The times, they are a-changin’, goes the 1963 Bob Dylan tune, and the phrase rings especially true in the quickly changing business of how we get our energy. Last month, Tri-State Generation and Transmission Association announced it was moving toward greater flexibility for member co-ops, increasing the ability to source local renewable energy.
Tri-State, a wholesale power supply cooperative that provides power to over 40 local electric co-ops across four states, including Colorado, counts the San Miguel Power Association (SMPA) among its co-op members. SMPA, as the local power supplier for all or part of seven counties, including San Miguel, Ouray and the West End of Montrose counties, then distributes that power to its own members; that is, anyone who pays a power bill within SMPA’s service area.
Currently, Tri-State’s member co-ops such as SMPA are bound by 50-year contracts stipulating that 95 percent of the co-op’s power supply is purchased from Tri-State, allowing the remaining 5 percent to be sourced from locally generated renewable energy sources such as wind or solar.
“Our membership has had a strong desire for more renewable energy,” said Alex Shelley, SMPA’s communications executive, explaining that at present the 5 percent of locally generated renewable energy allowed under the contract is being fully met by three local and regional solar gardens and several small hydropower projects such as the Ouray Hydroelectric Power Plant.
The other 95 percent comes from Tri-State, whose energy portfolio at present remains majority coal-fired power generation. In January, Tri-State announced its new Responsible Energy Plan, in which it committed to achieving 50 percent renewable energy by 2024, and to closing its remaining Colorado coal facilities by 2030, among other steps towards meeting new state laws and emissions-reduction goals. However, a number of member co-ops wanted more flexibility to increase their power supply from local renewable sources beyond the 5 percent cap, or to seek alternatives outside of Tri-State entirely. In a few cases, years-long struggles of negotiations between Tri-State and member co-ops ended in expensive break-ups, such as when the Delta-Montrose Electric Association agreed in 2019 to a $135.5 million exit fee to break its contract with Tri-State.
In April, Tri-State took steps to increase flexibility for its member co-ops, announcing plans to implement partial requirement contract options. Partial requirement options would allow member co-ops to buy out part of their current full requirement contracts in order to source up to 50 percent of their service area’s demand from local sources.
Also new was a provision allowing co-ops to source an additional 2 percent from local community solar projects, and a formal methodology for setting exit fees in the event that member co-ops wish to exit their contracts entirely. These proposals, adopted by the Tri-State board of directors, will be submitted to the Federal Energy Regulatory Commission for approval.
“Both the partial requirements contract option and the contract termination payment methodology approved by the board protect the interests of all Tri-State utility members by ensuring that one member’s action does not unfairly shift costs to the other members,” said Duane Highley, Tri-State’s CEO, in an April 9 press release.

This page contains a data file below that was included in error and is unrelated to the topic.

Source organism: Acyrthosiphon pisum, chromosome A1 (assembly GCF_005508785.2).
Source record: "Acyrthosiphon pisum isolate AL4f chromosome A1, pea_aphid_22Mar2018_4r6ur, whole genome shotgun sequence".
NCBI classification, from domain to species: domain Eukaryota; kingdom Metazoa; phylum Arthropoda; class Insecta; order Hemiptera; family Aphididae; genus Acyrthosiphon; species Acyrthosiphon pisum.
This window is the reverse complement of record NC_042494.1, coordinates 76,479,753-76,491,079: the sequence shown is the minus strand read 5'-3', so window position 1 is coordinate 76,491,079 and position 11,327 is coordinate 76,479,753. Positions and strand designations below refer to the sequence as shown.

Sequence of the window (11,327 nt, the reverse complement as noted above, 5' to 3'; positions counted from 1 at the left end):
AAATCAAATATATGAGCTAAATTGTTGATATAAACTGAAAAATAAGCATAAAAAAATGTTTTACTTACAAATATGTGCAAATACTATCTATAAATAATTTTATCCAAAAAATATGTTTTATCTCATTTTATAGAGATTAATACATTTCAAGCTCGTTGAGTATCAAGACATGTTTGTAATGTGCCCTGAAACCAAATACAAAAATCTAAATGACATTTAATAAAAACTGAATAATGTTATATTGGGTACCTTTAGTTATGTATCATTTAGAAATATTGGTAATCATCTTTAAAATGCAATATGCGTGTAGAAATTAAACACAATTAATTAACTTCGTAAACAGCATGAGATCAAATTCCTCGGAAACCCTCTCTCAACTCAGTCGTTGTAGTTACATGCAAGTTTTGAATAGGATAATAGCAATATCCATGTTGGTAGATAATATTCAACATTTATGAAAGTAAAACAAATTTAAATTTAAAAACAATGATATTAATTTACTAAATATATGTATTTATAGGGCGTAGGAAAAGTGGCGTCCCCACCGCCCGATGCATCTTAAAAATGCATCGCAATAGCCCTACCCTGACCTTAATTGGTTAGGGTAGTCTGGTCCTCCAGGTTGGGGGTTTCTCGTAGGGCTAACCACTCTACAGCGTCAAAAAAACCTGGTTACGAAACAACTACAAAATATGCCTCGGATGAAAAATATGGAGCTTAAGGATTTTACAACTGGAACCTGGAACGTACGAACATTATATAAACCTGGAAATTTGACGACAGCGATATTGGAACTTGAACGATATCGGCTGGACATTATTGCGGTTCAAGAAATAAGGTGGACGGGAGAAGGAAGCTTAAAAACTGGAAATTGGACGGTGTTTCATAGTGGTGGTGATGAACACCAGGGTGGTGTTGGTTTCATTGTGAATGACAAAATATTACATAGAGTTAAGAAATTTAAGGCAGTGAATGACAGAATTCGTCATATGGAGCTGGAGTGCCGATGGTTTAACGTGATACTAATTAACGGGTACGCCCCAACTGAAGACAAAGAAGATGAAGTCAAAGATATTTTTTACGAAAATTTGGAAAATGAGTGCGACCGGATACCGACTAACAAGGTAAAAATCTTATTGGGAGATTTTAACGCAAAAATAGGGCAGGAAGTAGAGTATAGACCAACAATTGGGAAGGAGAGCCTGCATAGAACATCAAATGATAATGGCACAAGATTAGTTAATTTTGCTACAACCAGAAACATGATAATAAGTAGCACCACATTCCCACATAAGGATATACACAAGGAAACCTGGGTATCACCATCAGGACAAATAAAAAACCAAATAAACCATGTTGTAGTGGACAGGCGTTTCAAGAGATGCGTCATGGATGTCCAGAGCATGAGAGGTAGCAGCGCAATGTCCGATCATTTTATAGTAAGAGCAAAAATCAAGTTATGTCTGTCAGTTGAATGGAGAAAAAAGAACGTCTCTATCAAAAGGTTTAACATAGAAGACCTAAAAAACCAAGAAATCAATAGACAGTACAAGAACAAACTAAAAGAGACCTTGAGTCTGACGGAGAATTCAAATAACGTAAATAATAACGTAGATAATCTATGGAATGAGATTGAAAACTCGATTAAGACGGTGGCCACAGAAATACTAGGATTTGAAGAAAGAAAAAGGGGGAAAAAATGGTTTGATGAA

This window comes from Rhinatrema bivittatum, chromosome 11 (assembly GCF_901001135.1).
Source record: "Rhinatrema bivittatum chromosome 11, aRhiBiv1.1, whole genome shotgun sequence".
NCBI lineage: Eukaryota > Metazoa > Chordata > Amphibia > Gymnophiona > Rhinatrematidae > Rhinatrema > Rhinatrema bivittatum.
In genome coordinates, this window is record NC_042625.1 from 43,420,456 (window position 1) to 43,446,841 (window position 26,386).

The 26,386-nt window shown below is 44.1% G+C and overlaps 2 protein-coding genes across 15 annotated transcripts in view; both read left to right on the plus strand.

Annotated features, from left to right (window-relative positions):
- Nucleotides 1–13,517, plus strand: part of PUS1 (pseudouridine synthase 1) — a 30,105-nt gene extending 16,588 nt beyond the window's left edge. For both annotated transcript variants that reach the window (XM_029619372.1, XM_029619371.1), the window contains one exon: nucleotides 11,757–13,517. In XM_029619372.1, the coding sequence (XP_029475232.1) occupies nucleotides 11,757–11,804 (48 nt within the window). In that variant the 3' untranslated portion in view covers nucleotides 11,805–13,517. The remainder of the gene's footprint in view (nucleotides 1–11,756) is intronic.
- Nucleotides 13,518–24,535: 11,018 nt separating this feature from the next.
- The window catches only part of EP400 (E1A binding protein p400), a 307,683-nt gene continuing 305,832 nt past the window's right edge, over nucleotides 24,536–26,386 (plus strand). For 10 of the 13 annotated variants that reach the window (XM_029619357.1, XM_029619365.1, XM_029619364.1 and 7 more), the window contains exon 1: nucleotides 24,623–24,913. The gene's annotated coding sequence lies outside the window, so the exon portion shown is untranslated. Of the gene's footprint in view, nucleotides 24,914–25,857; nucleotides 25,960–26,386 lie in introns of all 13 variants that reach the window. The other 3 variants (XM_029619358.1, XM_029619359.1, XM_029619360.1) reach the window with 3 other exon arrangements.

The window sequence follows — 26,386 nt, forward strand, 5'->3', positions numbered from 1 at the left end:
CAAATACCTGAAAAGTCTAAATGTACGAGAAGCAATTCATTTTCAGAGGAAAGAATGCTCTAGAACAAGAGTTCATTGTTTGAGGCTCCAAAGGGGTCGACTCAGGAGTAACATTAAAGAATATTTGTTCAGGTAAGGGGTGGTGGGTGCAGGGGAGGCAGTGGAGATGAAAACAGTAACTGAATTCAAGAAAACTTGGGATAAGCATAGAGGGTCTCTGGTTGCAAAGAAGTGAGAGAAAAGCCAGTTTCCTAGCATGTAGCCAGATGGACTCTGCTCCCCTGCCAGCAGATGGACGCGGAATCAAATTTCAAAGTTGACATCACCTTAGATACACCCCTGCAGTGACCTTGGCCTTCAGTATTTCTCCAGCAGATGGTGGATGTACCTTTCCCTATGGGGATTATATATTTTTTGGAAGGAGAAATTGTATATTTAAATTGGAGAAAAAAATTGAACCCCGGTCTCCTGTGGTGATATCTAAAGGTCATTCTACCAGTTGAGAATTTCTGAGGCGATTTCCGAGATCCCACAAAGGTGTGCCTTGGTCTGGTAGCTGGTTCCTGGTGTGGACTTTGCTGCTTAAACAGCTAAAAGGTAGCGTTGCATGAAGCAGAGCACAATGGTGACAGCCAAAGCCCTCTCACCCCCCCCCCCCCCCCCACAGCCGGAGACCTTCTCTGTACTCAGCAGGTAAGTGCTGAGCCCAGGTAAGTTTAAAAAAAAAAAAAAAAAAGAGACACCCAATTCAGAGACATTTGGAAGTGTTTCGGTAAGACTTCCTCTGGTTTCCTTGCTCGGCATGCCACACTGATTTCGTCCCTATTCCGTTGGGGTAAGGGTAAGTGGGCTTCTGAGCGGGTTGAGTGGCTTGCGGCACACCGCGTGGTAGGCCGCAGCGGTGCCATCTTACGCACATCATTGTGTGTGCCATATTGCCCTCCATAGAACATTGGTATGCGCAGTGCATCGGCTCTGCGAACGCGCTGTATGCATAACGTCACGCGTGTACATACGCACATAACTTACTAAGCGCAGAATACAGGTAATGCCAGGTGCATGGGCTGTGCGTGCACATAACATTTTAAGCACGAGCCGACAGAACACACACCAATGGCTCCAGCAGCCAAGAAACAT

As Tri-State is itself a co-op, it relies on the fees and power consumption of all of its member co-ops to determine its wholesale power prices, and the exit of member co-ops can cause the remaining members to shoulder more of the costs, also a concern for some members seeking to exit who alleged that Tri-State was attempting to block a fair exit because it needed its business.
Lexi Tuddenham, executive director of the local environmental group Sheep Mountain Alliance, expressed hope that Tri-State’s recent actions and proposals are moving in a positive direction, but also expressed concerns.
“Tri-State states clear goals, but is not as clear about how to reach those ambitious goals and throughout their territory are still heavily invested in coal,” she said. “Co-op members and consumers need assurances about how Tri-State will meet the state requirements and the goals of its energy plan, and see it making policy decisions that benefit its member coops and ratepayers like us.”
Tuddenham emphasized that as the local member co-op, SMPA has shown an active responsiveness to its members’ comments and concerns, and “has made great strides in meeting members’ demands for cleaner, greener energy.” However, even with Tri-State’s new provisions allowing for member co-ops to self-generate more of their energy demands through local renewables, she expressed concern over Tri-State’s high rates and lack of transparency.
“I do believe that Tri-State has made some initial moves in the right direction,” she acknowledged. “However, I think we are still far behind the curve in terms of transitioning to cleaner, more affordable energy versus other energy utilities throughout the West, and there needs to be more transparency in decision-making and more clarity in terms of how Tri-State implements changes.”
Shelley, of SMPA, affirmed that the energy industry as a whole has experienced rapid changes in the last decade and that SMPA is committed to providing reliable, cost-effective power to its wide base of consumers.
“The industry is moving towards renewables and away from fossil fuels,” Shelley said, explaining that while those who simply want reliable power don’t need to do anything differently. Those members who want to see an increase in renewable energy, he said, have options through SMPA not only for ensuring their power is coming from non-fossil fuel sources but also helping to move the industry in that direction.